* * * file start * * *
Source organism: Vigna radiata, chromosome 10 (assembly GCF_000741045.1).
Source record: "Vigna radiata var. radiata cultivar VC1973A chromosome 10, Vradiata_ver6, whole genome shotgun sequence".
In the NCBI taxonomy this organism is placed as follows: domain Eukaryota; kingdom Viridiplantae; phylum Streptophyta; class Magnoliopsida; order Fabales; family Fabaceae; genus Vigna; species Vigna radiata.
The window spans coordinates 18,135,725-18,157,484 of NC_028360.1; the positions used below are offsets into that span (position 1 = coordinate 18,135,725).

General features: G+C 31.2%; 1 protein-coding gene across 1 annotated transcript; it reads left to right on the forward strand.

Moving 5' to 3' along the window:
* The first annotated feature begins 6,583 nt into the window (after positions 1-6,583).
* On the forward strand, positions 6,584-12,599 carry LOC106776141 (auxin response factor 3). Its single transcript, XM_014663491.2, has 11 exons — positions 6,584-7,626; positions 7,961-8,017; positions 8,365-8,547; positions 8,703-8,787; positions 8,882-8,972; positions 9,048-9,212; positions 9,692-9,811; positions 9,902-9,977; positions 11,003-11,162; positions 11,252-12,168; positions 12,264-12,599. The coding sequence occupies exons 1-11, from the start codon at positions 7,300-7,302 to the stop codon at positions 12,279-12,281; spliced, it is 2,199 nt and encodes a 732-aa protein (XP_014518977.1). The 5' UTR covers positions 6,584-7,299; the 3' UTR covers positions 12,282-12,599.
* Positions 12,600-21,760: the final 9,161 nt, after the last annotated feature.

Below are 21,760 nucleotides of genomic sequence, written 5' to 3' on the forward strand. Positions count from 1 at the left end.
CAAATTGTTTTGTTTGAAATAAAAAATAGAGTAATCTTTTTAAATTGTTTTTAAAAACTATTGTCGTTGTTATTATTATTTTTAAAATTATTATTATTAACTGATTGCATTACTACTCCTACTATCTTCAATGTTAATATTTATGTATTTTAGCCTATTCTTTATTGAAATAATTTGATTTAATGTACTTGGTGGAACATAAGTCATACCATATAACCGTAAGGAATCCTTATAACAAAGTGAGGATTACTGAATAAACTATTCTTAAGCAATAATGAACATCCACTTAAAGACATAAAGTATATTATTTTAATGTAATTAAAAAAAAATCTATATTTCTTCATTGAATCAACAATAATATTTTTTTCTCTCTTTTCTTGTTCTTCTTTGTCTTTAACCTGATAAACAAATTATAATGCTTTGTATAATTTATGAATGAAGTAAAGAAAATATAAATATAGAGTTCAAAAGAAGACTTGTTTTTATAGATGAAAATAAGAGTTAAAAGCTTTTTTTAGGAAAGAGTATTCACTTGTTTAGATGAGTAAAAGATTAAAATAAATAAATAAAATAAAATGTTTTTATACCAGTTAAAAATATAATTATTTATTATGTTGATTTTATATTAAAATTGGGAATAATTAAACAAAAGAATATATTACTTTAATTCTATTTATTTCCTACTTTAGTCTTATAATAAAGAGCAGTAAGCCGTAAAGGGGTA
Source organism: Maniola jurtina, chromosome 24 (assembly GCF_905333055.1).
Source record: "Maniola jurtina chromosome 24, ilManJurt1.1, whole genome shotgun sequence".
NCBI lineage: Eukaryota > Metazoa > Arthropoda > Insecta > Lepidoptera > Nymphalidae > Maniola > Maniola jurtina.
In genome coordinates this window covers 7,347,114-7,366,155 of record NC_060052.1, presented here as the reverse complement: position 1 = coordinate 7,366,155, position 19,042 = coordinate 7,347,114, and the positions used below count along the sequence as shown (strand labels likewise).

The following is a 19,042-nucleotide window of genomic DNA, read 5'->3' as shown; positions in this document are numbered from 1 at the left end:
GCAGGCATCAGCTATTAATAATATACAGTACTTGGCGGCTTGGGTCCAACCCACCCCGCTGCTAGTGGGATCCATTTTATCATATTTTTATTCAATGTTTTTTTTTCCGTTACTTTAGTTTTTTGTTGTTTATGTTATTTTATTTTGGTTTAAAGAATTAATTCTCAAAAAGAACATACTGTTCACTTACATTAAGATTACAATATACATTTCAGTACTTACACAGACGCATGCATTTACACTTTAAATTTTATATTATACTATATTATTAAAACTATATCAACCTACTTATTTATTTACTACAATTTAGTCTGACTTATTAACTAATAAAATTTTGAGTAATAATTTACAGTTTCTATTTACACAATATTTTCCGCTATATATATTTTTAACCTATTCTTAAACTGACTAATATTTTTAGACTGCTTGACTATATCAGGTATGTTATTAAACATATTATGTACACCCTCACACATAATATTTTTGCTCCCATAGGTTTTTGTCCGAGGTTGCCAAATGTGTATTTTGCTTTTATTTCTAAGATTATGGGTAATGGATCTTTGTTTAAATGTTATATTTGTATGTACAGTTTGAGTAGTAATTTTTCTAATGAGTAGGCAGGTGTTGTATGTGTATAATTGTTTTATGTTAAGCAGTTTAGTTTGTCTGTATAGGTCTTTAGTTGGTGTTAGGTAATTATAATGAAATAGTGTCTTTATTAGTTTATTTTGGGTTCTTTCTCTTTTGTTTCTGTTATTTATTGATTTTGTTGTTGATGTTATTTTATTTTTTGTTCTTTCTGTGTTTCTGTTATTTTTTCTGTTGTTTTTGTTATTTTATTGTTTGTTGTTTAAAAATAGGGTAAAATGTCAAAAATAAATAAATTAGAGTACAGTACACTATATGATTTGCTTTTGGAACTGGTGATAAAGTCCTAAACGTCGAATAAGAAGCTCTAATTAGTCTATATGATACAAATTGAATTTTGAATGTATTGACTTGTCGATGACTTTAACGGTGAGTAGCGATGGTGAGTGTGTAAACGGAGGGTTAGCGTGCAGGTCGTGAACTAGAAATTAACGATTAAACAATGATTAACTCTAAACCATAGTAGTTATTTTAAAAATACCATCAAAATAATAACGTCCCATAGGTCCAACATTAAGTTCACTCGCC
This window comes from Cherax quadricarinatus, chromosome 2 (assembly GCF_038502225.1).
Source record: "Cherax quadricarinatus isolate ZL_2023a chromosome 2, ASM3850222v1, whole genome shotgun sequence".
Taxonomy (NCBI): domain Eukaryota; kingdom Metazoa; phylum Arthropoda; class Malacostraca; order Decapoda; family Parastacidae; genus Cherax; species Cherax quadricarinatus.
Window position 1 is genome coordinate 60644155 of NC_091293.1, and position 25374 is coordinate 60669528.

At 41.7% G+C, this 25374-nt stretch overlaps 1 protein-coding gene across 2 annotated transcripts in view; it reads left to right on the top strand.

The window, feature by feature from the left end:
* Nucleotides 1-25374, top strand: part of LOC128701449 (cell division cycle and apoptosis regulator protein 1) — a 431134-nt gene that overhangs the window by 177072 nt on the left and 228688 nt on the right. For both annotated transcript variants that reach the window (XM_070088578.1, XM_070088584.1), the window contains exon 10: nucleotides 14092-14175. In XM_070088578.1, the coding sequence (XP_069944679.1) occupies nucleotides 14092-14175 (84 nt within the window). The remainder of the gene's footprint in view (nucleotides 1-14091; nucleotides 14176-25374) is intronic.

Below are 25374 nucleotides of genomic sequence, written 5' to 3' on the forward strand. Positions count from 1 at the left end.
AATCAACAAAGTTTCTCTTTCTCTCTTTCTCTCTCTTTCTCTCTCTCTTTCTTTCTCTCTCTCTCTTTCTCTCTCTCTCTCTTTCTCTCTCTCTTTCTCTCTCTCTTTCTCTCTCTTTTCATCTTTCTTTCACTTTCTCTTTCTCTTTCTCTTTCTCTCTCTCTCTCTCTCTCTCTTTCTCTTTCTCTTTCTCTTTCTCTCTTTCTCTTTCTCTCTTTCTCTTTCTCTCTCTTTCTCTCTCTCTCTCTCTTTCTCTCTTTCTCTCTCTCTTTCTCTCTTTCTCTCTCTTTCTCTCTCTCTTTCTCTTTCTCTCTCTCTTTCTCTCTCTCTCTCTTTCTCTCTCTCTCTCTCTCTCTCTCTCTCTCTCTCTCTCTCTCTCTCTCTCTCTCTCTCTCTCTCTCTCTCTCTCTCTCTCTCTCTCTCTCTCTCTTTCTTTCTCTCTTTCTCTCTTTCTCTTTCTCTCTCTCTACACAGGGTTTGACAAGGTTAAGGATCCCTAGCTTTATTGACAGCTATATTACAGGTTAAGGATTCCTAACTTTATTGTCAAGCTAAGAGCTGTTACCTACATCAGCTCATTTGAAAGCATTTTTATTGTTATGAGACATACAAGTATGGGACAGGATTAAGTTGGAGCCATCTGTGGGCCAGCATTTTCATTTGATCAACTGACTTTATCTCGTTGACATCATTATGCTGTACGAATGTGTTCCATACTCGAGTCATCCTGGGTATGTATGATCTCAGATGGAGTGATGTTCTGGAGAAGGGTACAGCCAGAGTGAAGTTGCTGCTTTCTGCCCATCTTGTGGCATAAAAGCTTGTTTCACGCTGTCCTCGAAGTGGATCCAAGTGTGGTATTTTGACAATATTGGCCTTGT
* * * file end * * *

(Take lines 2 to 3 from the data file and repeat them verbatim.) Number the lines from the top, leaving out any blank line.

Source record: "Vigna radiata var. radiata cultivar VC1973A chromosome 10, Vradiata_ver6, whole genome shotgun sequence".
In the NCBI taxonomy this organism is placed as follows: domain Eukaryota; kingdom Viridiplantae; phylum Streptophyta; class Magnoliopsida; order Fabales; family Fabaceae; genus Vigna; species Vigna radiata.